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The parking lot at Newport State Park was empty on this grey late January afternoon. With the temperature hovering around 20 degrees and a lightly falling snow decorating the still air I was struck by two thoughts. The first was a sense of discovery – seeing as the previous five days of my life were dominated by grading final exams and trying to get my son to sleep past 4:30 a.m., finding myself alone and surrounded by quiet was an unbelievably welcome change. Second, and just as important, was the thrill that this was the perfect day to do one thing. And that one thing, of course, was to fat bike.
For those unfamiliar with fat bikes, the history of these wonderful instruments goes back a few decades to individuals who wanted to ride in sand and snow. Their solution was to construct a bicycle frame capable of rolling tires about four inches wide (hence: fat bike). By only inflating the tires to around 10 psi, one is able to overcome just about obstacle in just about any terrain. This originally unconventional idea has caught fire in the snowy Midwest in recent years, and now major bicycle manufacturers have gotten into the market of selling fat bikes.
The fat bike trail at Newport meanders through a rolling meadow and skirts along dense forest. One can hear the wind howling off Lake Michigan as the tires stay glued to a trail covered in a few inches of snow. The designated loop is a couple miles long, and I don’t see another soul on my multiple circuits around and around. So, I simply absorb the odd dichotomy of tearing through the frozen landscape while being surrounded by silence. The ride is absolutely beautiful and wondrous, and offers a cathartic escape as I am able to exercise away the accumulated mental and physical stress from the week.
As parents, we get caught between the two worlds – the one full of responsibility and the one we like to think exists (though, we’ve never been there, and it might be an illusion). And while nothing compares to the love you feel for your child, a brief respite atop a fat bike in a snow-draped quiet wilderness will cause a permanent grin. Experiences like this, be it a hike, ski, run, or ride, are moments to savor. And perhaps I’m biased, but it seems as if the supply of opportunities to savor in Door County is abundant. Vacation with a two year old is tough – a new environment throws a hitch into the routine and sleep is in even shorter supply. However, rejuvenation exists for those willing to explore a bit. My wife knows this, and she knows I will be a better husband and father when a ride is part of my day. The beauty of marriage is having someone help you keep your balance.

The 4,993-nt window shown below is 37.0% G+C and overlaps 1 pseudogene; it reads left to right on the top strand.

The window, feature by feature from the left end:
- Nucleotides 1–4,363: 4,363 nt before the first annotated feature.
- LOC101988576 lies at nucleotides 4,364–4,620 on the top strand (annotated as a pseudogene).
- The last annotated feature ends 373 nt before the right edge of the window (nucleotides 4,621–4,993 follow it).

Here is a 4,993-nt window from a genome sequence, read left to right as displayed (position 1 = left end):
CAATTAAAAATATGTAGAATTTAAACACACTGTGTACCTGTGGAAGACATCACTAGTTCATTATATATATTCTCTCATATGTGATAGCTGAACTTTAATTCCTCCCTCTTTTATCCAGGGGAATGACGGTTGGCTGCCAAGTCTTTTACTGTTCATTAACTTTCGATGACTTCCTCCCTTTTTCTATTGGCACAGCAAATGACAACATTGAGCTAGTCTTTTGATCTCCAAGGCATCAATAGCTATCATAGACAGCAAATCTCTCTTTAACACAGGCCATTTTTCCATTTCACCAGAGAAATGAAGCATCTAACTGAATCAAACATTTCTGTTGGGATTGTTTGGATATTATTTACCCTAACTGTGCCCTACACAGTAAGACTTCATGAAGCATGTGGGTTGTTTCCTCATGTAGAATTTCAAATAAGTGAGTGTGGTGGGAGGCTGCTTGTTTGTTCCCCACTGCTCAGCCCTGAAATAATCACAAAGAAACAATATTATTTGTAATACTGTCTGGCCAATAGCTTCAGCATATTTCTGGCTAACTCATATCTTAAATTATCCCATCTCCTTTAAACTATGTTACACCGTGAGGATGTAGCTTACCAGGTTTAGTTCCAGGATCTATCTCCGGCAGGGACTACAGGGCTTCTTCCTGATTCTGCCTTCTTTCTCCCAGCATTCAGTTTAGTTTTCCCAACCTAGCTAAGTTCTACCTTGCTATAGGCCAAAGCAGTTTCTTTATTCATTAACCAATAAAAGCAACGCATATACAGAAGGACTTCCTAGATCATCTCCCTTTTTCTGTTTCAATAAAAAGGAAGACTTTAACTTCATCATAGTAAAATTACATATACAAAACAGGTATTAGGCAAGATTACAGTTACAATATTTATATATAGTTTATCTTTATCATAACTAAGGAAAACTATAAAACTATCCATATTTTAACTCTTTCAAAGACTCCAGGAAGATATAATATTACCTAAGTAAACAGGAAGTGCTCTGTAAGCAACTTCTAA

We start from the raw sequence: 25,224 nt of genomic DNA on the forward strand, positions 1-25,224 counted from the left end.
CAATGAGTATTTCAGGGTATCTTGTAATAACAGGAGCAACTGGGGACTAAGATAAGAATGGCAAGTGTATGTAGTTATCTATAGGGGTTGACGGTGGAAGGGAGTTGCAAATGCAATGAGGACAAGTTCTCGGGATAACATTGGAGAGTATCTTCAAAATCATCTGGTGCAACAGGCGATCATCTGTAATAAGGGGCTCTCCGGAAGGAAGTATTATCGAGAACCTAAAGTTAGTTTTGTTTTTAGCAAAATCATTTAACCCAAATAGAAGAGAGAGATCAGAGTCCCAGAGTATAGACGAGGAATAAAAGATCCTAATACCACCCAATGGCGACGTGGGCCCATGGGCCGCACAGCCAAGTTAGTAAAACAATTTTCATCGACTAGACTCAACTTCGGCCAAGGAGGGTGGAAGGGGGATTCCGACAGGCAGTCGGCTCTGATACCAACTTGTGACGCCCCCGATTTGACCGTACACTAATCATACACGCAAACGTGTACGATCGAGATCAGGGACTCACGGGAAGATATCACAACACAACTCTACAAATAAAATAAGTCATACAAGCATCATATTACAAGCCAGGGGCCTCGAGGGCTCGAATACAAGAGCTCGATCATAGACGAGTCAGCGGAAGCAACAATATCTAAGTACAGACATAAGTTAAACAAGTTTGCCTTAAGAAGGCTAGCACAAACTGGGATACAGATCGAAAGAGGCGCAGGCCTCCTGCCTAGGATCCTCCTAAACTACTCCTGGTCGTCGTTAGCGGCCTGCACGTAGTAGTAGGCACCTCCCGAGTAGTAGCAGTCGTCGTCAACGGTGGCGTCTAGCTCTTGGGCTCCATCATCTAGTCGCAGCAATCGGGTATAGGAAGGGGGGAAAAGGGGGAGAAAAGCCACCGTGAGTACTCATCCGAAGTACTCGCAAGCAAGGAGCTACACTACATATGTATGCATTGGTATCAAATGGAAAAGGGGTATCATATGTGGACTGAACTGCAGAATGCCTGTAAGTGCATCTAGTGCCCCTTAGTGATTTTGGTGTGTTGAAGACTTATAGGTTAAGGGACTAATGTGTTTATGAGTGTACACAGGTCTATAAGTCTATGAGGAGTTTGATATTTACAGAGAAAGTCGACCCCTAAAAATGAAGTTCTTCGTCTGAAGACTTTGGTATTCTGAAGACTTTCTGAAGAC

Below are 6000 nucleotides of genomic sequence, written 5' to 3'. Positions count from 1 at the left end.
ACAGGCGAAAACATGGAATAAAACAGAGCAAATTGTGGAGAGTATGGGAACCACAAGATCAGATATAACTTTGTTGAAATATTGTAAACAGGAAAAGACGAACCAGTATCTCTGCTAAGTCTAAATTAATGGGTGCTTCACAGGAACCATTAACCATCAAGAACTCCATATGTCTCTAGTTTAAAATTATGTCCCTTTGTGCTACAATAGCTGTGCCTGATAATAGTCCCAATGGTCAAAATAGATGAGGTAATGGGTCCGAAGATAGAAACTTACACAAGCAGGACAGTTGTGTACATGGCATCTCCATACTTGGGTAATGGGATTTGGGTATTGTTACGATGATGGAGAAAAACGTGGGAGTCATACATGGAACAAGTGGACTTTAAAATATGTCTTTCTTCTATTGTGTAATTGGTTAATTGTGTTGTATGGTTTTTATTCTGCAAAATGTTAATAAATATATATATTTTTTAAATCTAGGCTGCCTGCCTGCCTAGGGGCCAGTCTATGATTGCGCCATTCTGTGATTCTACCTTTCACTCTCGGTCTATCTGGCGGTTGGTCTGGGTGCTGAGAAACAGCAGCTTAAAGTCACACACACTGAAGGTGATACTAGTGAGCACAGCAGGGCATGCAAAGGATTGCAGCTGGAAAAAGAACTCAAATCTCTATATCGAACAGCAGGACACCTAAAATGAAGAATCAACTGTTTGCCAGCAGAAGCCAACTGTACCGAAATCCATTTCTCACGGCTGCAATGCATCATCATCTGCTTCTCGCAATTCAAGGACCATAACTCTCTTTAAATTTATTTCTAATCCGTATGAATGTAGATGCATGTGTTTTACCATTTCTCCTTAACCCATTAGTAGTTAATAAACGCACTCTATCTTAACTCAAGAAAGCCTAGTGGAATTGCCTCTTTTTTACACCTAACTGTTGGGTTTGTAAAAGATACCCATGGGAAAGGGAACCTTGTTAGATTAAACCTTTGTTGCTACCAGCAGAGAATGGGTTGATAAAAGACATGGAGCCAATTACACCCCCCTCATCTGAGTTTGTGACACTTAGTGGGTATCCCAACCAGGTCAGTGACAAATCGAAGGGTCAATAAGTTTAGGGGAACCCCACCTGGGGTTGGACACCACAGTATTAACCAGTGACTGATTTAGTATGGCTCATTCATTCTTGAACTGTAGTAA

While my rides at Newport have been in isolation, I commonly come across the distinctive tracks left by fat bike riders in Peninsula State Park. This is likely due to the ease of renting one in Fish Creek and then literally crossing the street and being greeted by miles of riding. As is the case with all state parks, bikes trails are open to fat biking as long as they are not groomed for cross-country skiing. Snowmobile trails on public land also present an option for riding, and this winter Peninsula has done a nice job of clearly marking where fat bikers can journey within the park. At bare minimum, simply bundling up and hopping on one of these creations for a casual ride to grab a coffee is something everyone should experience.
The ride on this afternoon was nothing short of a meditative cleanse. I cannot wait for the next one.
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